Lesley University’s dining services offer many choices for students with dietary restrictions, including vegan and gluten free meal plan options. However, while the food has been the primary focus for health-savvy students, one of the main things that is being overlooked in our dining options is the drink selections that come complimentary with the meal plan. Many of the choices offered in the dining halls and quick service cafes are full of sugar, and I have not found many drinks for students who want to be healthier.
Studies have demonstrated time and time again that consuming soft drinks, including sodas, artificial fruit juices (such as fruit punch or lemonade), and even natural fruit juices, adds many more calories to a person’s diet. An average soft drink has about 150 calories per serving and may contain the equivalent of 10 teaspoons of sugar. Many people think natural fruit juices are healthy, but that can be misleading. For example, the Naked brand of juices offered at Charlie’s are surprisingly high in both sugar and calories.
At Lesley’s Brattle Campus dining hall, Brattle Cafe, the only diet soft drink that is offered (excluding fruit flavored water) is a Diet Pepsi cola product. The rest, including Pepsi, Sprite, and Powerade, can have up to 25 grams of sugar per 8 oz. serving. White Hall has better drink choices, including low calorie flavored water. And both dining halls offer more nutritious options such as milk and fruit infused water. Milk may be the next best drink to compliment a meal, other than water. But milk is not even available at the two convenience cafes, Porter Cafe and Charlie’s.
Lesley Dining Services has given two extra coolers to Charlie’s to hold different kinds of drinks. However, these drinks are not nearly as accessible, as they are locked, and require an employee (usually busy during rush periods) to unlock and retrieve the drink. These drinks are also not the calorie free versions (such as Arizona Iced Tea and various types of energy drinks.) Despite adding the variety, there are still no options for low calorie drinks, except for the aforementioned Diet Pepsi, offered in the generic soft drink machine.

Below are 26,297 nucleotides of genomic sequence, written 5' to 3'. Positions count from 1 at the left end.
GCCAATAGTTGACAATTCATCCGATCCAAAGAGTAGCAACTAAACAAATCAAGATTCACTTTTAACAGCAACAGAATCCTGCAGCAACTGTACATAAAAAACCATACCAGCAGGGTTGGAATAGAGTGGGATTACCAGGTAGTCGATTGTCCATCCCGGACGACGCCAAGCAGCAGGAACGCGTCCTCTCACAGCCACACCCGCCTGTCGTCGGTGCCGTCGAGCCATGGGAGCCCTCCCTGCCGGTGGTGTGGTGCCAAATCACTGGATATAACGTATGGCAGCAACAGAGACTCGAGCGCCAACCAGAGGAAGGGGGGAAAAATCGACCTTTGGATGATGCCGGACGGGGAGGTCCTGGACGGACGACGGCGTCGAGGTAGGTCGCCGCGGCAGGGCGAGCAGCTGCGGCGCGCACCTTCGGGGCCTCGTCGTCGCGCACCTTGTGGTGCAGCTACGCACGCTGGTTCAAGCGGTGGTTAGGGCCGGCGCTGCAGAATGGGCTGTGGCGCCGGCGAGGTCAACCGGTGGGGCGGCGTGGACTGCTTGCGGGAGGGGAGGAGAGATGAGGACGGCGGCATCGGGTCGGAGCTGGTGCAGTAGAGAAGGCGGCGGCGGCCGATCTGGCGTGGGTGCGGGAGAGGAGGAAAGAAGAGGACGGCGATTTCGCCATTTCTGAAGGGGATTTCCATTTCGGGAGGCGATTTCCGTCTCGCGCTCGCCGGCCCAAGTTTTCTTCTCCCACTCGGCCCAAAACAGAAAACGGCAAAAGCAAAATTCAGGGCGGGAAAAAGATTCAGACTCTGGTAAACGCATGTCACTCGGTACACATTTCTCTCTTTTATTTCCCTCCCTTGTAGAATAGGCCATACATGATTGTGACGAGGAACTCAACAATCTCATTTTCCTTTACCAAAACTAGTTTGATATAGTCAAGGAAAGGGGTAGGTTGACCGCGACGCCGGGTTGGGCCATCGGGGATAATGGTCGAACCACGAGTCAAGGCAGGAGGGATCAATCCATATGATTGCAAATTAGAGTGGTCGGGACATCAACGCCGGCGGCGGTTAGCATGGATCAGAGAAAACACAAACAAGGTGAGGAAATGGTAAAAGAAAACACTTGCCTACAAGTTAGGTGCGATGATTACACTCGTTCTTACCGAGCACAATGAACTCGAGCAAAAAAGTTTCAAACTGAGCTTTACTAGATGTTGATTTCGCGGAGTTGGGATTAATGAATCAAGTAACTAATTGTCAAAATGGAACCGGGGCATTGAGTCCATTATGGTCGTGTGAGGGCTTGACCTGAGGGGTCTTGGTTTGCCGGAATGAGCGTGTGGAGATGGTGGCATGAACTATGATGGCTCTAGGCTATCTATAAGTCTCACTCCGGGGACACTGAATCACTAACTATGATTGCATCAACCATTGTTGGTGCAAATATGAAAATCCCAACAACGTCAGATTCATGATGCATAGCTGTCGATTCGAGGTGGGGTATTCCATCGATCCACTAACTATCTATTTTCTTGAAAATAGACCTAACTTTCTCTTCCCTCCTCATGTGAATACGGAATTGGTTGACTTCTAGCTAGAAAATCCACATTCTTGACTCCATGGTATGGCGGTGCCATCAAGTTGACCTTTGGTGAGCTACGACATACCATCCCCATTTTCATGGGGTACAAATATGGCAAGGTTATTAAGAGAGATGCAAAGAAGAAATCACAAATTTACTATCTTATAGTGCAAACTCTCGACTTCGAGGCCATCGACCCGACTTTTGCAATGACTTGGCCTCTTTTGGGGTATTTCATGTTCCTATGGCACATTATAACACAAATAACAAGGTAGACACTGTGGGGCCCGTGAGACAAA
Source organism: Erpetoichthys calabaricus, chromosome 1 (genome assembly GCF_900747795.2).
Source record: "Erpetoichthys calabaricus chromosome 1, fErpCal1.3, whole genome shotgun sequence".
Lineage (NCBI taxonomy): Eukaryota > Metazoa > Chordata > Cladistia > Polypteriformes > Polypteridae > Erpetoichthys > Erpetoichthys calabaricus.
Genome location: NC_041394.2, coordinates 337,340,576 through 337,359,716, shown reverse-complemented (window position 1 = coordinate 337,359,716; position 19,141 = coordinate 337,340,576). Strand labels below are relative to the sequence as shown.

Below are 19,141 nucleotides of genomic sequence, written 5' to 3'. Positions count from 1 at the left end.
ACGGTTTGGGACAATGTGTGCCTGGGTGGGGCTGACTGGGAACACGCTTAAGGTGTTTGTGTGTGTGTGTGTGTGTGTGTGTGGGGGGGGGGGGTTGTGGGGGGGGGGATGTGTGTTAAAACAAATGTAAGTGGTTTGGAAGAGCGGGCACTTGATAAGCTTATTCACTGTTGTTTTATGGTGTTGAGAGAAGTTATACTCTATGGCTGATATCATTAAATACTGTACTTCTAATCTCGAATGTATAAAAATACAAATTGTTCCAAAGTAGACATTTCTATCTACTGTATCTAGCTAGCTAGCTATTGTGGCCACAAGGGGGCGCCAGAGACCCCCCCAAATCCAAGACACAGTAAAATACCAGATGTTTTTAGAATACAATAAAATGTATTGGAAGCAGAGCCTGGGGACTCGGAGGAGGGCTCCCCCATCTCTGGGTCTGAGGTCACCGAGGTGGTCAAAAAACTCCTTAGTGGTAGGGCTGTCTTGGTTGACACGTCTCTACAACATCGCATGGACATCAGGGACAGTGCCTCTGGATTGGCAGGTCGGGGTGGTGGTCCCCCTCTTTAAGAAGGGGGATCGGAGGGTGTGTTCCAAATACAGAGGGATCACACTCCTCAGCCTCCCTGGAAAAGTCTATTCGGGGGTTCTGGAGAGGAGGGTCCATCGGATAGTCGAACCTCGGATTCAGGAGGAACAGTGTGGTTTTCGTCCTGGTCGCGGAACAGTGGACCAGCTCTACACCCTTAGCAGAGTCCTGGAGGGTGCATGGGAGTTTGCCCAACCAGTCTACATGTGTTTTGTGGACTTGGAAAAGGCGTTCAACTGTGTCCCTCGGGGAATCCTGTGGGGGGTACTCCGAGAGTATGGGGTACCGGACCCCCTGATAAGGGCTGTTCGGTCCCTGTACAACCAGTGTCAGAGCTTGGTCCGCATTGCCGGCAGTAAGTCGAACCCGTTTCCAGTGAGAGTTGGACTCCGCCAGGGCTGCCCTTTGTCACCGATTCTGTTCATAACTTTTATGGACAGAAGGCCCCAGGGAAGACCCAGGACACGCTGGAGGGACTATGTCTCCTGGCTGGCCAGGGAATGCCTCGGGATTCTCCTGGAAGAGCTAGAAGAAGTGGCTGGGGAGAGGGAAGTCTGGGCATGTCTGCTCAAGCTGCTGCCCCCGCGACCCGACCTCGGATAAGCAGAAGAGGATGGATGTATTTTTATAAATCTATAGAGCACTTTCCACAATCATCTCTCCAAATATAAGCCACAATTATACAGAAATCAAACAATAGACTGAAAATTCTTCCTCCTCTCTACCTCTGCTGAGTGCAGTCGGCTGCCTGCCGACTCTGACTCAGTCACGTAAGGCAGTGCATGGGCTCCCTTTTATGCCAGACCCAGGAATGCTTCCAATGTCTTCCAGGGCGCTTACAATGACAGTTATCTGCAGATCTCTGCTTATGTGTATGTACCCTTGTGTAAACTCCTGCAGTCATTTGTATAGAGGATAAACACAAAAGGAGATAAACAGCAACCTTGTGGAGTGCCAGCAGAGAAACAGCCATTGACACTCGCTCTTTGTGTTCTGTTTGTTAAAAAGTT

I reached out to Ed Fogarty, head of dining services at Lesley University to ask him about the drink selection in the dining halls. He told me that “In White Hall and Brattle we offer fruit or vegetable infused waters for free. We also have several options with no sugar such as ice tea and diet sodas in all the cafes.” This statement is true, though selections vary across the cafes. One particular comment stood out to me regarding Charlies’ drink selection, which is the biggest offender when it comes to offering the drinks with a lot of sugar. “…We also offer a variety of bottled beverages that have no sugar added.”
But “No sugar added” is also misleading– in fact, this phrase was created by beverage companies to trick the public into choosing drinks that they believe are healthy for them. Naked Juices claim to be “no sugar added”, but still contain over 60 grams of sugar. What most people don’t realize is that the term “no sugar added” should never be equated to “sugar free.” You must always be careful and read the nutritional facts to know just how much sugar, even naturally occurring sugar, you are consuming.
In addition to wanting to eat healthy, I have one other reason for being concerned about all of this: I am a Type 1 Diabetic. My diet focuses on low calorie and low sugar options to keep my blood sugars under control. A single cup of fruit juice can send my blood sugar spiraling out of control. A cup of non-diet soft drink can do much worse, and can make people like me extremely sick with high blood sugar. It’s very discouraging to look at the options offered as drinks, as I know from being a consumer that the diet options of certain drinks are available. So why are they not available at Lesley? It’s concerning to see nearly 10 different kinds of iced tea, but nothing for a person who needs a low-sugar diet option.
But this isn’t just about me. A student’s health should be of the utmost importance. To succeed, a student must be healthy to keep the brain in top shape. However, if the body isn’t fueled properly, the mind doesn’t work as well as it should. Research shows that sugary drinks cause weight gain and low energy, and can lead to bad quality of sleep and digestion issues. Without the option to cut some of the sugar out of a student’s diet, one is forced to settle for the heavy caloric intake of soft drinks, or settle for water nearly every time. Water may be the most positive source of hydration, but variety should be offered too. Reducing calories is easier when you cut out the sugary drinks; and yet, it’s nearly impossible to do that and still enjoy your meals at Lesley.